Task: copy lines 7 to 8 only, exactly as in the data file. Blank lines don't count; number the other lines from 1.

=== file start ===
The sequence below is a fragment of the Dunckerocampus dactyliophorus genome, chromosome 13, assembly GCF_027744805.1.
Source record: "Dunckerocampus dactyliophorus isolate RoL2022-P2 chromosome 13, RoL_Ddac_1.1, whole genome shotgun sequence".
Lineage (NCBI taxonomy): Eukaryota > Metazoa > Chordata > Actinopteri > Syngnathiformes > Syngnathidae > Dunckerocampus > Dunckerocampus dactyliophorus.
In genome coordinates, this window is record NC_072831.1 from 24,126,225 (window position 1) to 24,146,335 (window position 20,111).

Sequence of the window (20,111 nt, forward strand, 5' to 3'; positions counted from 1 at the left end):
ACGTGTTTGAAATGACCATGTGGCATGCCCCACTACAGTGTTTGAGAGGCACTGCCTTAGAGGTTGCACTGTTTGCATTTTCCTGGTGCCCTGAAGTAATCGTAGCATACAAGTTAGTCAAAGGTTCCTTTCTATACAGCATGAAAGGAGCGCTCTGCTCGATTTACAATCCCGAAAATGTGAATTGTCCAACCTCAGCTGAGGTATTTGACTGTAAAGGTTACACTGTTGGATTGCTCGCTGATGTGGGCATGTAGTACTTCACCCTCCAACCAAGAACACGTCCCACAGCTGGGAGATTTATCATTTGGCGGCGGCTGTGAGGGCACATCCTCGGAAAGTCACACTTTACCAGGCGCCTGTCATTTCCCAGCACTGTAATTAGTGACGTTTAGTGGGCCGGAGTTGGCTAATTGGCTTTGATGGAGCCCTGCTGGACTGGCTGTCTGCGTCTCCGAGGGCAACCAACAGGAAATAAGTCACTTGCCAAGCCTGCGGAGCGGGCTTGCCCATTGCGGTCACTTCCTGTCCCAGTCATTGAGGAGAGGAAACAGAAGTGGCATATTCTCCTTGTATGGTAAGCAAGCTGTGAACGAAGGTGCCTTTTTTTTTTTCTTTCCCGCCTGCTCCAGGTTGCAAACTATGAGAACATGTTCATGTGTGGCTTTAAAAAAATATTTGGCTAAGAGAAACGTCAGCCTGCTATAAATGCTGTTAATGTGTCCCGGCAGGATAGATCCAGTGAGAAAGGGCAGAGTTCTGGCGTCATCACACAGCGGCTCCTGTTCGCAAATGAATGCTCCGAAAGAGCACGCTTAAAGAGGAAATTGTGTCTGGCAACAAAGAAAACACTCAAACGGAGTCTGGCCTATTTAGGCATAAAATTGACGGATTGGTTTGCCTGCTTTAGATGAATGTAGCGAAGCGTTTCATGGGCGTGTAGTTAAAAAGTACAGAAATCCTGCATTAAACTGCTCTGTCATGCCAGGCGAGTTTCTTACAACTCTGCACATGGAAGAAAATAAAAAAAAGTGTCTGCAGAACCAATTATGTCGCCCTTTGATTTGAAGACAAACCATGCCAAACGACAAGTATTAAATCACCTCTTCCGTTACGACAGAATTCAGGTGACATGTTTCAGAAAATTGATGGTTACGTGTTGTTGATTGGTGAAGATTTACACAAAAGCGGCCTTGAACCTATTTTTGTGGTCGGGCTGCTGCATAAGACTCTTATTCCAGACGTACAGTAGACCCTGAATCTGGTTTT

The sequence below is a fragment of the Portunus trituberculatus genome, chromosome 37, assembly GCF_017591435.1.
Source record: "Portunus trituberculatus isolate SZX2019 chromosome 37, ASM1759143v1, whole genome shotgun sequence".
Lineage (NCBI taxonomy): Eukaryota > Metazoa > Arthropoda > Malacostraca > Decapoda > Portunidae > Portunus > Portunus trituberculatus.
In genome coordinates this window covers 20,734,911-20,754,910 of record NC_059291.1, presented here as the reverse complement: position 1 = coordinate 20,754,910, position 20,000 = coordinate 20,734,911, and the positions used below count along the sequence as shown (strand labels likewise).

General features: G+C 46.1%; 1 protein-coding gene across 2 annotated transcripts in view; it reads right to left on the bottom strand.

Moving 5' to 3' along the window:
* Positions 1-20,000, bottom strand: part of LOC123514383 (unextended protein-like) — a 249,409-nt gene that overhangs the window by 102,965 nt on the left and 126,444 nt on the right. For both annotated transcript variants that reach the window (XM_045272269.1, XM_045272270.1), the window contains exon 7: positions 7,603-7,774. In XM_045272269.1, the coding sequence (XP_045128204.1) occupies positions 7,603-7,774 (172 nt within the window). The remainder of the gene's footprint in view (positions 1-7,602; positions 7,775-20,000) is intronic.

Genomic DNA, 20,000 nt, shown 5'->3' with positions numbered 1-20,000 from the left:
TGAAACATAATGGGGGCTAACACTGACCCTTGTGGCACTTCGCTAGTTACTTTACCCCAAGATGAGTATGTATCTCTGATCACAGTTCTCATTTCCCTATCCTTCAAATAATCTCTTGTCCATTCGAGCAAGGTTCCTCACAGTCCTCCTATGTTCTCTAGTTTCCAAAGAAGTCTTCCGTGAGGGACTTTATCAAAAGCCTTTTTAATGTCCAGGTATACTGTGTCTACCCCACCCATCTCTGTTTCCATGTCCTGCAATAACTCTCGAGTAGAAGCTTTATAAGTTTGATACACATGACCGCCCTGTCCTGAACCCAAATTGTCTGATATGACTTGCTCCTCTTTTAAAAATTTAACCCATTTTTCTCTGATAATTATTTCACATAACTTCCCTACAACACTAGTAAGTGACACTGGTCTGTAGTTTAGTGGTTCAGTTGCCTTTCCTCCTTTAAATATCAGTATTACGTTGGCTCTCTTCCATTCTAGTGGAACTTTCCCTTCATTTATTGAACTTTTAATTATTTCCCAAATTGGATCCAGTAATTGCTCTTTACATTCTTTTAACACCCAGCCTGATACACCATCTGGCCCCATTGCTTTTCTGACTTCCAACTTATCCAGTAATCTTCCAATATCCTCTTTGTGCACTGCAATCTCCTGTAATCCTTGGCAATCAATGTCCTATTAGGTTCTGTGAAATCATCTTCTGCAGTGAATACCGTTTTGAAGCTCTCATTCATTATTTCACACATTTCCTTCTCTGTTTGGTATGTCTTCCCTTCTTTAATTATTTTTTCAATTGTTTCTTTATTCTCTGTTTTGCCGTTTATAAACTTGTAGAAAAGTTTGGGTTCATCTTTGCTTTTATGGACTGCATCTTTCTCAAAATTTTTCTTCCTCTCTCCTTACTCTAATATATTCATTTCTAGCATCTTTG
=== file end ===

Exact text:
The sequence below is a fragment of the Portunus trituberculatus genome, chromosome 37, assembly GCF_017591435.1.
Source record: "Portunus trituberculatus isolate SZX2019 chromosome 37, ASM1759143v1, whole genome shotgun sequence".